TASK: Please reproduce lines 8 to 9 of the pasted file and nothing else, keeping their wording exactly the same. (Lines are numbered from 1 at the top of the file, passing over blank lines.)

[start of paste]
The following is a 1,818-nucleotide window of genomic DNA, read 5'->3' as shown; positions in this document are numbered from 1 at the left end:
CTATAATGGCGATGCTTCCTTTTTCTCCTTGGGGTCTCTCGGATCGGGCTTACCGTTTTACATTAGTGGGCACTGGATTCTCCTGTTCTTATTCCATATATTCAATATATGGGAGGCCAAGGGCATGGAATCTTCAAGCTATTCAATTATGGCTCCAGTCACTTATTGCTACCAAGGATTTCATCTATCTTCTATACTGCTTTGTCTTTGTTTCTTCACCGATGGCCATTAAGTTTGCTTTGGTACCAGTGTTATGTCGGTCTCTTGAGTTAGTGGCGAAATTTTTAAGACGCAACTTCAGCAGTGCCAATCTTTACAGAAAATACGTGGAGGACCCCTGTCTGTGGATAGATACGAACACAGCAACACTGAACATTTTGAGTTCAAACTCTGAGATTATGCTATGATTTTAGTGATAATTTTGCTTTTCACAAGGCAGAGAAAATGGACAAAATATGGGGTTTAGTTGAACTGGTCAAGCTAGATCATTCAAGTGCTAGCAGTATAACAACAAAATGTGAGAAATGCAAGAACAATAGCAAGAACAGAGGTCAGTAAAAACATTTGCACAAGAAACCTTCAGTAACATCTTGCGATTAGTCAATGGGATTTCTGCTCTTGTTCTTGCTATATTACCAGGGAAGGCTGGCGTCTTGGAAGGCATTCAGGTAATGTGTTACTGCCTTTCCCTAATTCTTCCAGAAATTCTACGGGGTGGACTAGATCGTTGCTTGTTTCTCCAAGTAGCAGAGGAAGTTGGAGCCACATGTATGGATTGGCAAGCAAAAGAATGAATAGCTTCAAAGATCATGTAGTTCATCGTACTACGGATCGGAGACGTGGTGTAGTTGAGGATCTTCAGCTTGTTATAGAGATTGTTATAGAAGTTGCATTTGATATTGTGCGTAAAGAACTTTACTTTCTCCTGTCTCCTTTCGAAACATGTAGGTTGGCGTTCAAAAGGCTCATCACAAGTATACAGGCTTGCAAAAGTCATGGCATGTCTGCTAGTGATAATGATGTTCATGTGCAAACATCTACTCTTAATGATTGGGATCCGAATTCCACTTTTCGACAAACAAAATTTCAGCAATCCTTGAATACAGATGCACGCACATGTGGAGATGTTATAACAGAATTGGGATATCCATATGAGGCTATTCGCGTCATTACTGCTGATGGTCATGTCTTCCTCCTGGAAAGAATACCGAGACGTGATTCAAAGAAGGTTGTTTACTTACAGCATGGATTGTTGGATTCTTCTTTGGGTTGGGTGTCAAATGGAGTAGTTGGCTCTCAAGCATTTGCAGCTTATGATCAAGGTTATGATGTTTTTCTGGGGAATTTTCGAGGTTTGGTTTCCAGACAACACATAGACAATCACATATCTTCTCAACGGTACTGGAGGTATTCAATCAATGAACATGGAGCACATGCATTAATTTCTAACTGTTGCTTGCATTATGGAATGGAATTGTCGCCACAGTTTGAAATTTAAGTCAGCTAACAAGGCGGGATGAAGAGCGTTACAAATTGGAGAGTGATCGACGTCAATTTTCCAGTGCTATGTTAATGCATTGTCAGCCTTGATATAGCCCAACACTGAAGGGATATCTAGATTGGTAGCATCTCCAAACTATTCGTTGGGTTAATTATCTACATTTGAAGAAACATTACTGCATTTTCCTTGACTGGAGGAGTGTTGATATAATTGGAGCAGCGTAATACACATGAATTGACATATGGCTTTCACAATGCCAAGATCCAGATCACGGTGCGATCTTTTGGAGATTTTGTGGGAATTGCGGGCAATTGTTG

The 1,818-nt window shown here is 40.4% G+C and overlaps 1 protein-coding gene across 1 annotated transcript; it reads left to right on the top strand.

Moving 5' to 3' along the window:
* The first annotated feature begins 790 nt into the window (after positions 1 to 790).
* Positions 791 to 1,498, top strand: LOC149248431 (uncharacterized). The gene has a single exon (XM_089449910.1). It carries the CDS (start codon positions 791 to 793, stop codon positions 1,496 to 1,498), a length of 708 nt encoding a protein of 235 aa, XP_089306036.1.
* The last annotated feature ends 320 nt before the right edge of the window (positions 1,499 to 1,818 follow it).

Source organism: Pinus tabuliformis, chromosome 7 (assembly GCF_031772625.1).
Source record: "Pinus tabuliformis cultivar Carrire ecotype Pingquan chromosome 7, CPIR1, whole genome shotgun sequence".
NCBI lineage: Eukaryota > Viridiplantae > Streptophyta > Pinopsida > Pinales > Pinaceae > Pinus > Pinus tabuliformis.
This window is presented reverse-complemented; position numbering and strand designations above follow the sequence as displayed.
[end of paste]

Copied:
Source organism: Pinus tabuliformis, chromosome 7 (assembly GCF_031772625.1).
Source record: "Pinus tabuliformis cultivar Carrire ecotype Pingquan chromosome 7, CPIR1, whole genome shotgun sequence".